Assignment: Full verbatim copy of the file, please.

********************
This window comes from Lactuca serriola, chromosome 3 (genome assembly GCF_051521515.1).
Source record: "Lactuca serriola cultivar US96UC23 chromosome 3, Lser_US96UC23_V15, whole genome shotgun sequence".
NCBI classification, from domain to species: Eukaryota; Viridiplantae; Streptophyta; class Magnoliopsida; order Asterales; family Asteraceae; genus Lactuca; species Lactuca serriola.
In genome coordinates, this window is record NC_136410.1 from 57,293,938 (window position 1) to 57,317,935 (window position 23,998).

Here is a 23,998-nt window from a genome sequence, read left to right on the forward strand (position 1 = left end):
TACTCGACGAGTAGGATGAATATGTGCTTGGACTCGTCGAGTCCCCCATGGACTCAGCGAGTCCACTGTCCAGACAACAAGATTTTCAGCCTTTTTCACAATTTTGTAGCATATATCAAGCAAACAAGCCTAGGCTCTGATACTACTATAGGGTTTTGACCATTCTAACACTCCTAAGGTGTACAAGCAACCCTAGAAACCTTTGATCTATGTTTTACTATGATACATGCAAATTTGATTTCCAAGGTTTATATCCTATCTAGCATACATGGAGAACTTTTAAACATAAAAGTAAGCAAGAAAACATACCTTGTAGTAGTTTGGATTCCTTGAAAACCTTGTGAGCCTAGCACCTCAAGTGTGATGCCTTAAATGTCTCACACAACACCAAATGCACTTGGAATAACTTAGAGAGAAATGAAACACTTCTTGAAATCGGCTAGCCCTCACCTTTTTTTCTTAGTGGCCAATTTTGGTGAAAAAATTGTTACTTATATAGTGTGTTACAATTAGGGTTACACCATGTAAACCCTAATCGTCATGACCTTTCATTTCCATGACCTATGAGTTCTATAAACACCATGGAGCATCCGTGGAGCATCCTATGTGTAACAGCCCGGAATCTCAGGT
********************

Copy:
This window comes from Lactuca serriola, chromosome 3 (genome assembly GCF_051521515.1).
Source record: "Lactuca serriola cultivar US96UC23 chromosome 3, Lser_US96UC23_V15, whole genome shotgun sequence".
NCBI classification, from domain to species: Eukaryota; Viridiplantae; Streptophyta; class Magnoliopsida; order Asterales; family Asteraceae; genus Lactuca; species Lactuca serriola.
In genome coordinates, this window is record NC_136410.1 from 57,293,938 (window position 1) to 57,317,935 (window position 23,998).

Here is a 23,998-nt window from a genome sequence, read left to right on the forward strand (position 1 = left end):
TACTCGACGAGTAGGATGAATATGTGCTTGGACTCGTCGAGTCCCCCATGGACTCAGCGAGTCCACTGTCCAGACAACAAGATTTTCAGCCTTTTTCACAATTTTGTAGCATATATCAAGCAAACAAGCCTAGGCTCTGATACTACTATAGGGTTTTGACCATTCTAACACTCCTAAGGTGTACAAGCAACCCTAGAAACCTTTGATCTATGTTTTACTATGATACATGCAAATTTGATTTCCAAGGTTTATATCCTATCTAGCATACATGGAGAACTTTTAAACATAAAAGTAAGCAAGAAAACATACCTTGTAGTAGTTTGGATTCCTTGAAAACCTTGTGAGCCTAGCACCTCAAGTGTGATGCCTTAAATGTCTCACACAACACCAAATGCACTTGGAATAACTTAGAGAGAAATGAAACACTTCTTGAAATCGGCTAGCCCTCACCTTTTTTTCTTAGTGGCCAATTTTGGTGAAAAAATTGTTACTTATATAGTGTGTTACAATTAGGGTTACACCATGTAAACCCTAATCGTCATGACCTTTCATTTCCATGACCTATGAGTTCTATAAACACCATGGAGCATCCGTGGAGCATCCTATGTGTAACAGCCCGGAATCTCAGGT